This is showing the contribution to total giving - so they percentage of total dollars donated. Again this is from Blackbaud’s 2018 Next Generation of Giving report. What you will notice here, especially on the left here, is that Boomers and Gen-X and Matures are definitely still giving the majority of the donations - so they make up about 84% of total donations. That’s a huge amount, and that’s why we are giving so much focus on them. Millennials and Gen-Z make up about 16%, so they are up and coming, but they are lower for sure. On the right what you will notice, and what I want you to pay attention to, is their contribution to total giving. You’ll notice that Boomers and Matures are dropping. And the reason for that, might be many, but one of them is that they’re aging out - they’re old, we are losing them. But you will notice that the other generations are giving more and starting to be on the map.
This is some content from Classy, and I just love this - this is Gen-Z and they call them the philanthro-kids. Which I love because I’m like ‘our generation has arrived!’ we’ve been waiting for a generation to show up that really wants to change the world - and I feel like they’re here. Sorry if you thought Millennials were going to be it, I know we let you down. So just some fun facts about Gen-Z, they will make up about 40% of all customers by 2020, so next year (we’re recording here in 2019). So they are going to make up a huge portion of that population. 60% of them want their work to make a difference in the world - so they are visionaries, they believe in their ability to change the world. 76% are worried about the planet - if you are an environmental organization you have got to be focusing on this audience especially. 30% of them have already donated to an organization - and remember they are young. And then they are predicted to prefer mobile apps for giving. And just remember when they say mobile app that doesn’t necessarily mean you need to go out and create an app - it just means that your mobile experience has to be really good; because that’s where they are giving. So just some great and exciting information about Gen-Z.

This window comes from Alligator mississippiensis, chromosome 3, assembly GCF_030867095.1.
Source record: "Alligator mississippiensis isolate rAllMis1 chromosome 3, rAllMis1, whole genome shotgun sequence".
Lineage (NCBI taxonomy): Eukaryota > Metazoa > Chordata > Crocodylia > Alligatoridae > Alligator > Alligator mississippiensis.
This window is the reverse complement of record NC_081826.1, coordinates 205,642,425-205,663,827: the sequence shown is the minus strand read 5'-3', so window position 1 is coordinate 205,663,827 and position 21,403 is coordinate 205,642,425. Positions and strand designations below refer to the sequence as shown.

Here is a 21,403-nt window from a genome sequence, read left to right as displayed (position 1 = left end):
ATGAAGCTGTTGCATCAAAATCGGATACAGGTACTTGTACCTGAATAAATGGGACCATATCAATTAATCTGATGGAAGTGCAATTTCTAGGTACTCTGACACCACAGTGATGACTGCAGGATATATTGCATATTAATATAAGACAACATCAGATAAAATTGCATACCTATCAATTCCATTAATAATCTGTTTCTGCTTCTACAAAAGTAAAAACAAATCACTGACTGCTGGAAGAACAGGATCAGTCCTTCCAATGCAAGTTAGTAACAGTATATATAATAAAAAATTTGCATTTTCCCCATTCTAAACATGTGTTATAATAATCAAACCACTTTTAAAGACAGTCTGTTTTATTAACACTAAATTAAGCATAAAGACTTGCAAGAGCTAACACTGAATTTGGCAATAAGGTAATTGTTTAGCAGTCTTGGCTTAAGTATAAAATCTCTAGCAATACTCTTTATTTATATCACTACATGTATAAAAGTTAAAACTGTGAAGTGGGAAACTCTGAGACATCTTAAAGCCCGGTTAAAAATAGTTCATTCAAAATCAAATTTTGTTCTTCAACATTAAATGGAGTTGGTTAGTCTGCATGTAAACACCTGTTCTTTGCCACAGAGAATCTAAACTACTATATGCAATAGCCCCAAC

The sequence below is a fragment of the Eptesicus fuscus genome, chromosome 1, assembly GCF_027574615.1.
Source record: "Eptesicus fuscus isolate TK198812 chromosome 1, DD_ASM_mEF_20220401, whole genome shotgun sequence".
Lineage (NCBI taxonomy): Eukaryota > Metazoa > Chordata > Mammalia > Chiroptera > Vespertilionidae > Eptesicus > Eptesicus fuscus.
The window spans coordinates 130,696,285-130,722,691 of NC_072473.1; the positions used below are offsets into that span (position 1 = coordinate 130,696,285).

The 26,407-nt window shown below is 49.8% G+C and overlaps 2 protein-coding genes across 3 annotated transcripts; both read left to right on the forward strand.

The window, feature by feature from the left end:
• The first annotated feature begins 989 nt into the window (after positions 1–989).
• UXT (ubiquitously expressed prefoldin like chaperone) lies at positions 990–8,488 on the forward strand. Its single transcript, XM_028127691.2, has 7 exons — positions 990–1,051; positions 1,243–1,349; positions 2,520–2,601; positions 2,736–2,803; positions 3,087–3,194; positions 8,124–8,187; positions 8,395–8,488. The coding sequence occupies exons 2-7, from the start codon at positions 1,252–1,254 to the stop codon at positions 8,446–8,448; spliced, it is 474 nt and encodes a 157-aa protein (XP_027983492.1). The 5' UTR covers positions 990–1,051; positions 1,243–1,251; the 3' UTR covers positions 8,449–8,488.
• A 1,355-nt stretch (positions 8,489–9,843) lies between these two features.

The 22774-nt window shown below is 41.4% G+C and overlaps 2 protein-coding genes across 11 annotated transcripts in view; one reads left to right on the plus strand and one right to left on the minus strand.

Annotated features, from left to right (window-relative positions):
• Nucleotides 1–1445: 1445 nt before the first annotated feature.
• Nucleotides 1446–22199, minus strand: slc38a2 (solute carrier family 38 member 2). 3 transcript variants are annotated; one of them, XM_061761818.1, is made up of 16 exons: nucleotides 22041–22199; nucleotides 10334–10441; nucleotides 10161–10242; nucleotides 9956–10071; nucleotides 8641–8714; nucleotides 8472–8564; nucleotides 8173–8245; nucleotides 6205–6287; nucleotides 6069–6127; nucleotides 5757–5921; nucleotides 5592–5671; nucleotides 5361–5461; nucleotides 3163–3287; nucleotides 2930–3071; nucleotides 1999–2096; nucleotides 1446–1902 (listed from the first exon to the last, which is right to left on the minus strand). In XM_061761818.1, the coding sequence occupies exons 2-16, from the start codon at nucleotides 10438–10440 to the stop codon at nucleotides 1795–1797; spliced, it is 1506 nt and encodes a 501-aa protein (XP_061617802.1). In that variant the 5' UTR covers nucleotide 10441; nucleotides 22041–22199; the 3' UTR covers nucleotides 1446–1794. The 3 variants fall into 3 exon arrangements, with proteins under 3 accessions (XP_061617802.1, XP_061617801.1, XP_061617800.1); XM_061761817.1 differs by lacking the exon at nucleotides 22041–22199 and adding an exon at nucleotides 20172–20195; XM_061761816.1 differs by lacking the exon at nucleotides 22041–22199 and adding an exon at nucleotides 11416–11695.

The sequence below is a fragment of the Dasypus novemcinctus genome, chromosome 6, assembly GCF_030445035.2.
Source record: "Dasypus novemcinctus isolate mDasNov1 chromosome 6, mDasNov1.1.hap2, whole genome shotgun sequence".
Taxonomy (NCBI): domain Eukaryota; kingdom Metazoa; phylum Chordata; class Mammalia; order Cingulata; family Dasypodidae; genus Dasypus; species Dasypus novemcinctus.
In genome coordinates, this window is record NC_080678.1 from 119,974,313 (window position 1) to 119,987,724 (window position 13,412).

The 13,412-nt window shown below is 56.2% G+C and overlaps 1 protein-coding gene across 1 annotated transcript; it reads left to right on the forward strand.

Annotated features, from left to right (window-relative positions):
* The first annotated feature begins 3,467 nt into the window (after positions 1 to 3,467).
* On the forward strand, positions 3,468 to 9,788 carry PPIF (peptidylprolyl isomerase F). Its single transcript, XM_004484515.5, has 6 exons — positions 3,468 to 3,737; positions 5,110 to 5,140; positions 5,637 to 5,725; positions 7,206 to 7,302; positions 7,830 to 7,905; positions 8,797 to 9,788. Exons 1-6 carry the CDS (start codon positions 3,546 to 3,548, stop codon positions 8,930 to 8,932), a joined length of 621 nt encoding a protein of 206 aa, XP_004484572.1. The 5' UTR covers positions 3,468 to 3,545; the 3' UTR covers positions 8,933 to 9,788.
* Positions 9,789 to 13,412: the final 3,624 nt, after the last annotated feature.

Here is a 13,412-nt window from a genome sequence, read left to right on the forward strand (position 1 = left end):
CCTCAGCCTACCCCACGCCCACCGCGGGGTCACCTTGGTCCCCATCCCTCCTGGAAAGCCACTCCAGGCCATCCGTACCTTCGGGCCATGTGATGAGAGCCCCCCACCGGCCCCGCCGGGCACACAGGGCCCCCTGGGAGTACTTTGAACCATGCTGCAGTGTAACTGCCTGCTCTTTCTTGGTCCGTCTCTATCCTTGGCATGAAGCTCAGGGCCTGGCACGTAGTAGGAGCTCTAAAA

This is also from Blackbaud’s 2018 Next Generation of Giving report - you will notice that Millennials tend to give to worship, to children, local social service, health, and animals; where Gen-Z right now is giving more to children, animals, health, then worship, then social service. As a rule, these generations really want to think of themselves as allies, advocates, activists, they believe in the power of lifting all boots, and they tend to care more about large social issues than necessarily personal connections to a cause. So if you think about the women’s march, march for our lives - these are all young people movements, things that they have really pushed and they believe in equity, equality, and opportunity.
Listen to Your Data
Now if you want to reach younger audiences you’ve got to listen to your data. That means you have to have the data in your donor database - hopefully you have an idea of people’s birth dates and birth years. And you can look at that data and run it against your analytics and see which channels and content preferences these younger audiences have. So if you have that information you can look and see in which places are they interacting with us? Which content are they clicking on most? What content is driving donations from these audiences? Is there a time of year that they are more likely to give? A type of campaign that they are more likely to give to? So you can run this data, they are already telling you their preferences, through your content that you are putting out right now. And you want to consider segmenting these audiences generationally so that you do understand what drives them. So if you decide you want to do a campaign specifically to younger audiences - I would look at your data and analytics and see what you can glean from that about your particular younger audience.
We have gotten the question a few times - if you don’t have that information to start with, if you don’t have birthdays and you can’t break it out by age, you might need to put out a big donor survey with an incentive possibly, to collect as much of that as you can.
From a Young Donor’s Perspective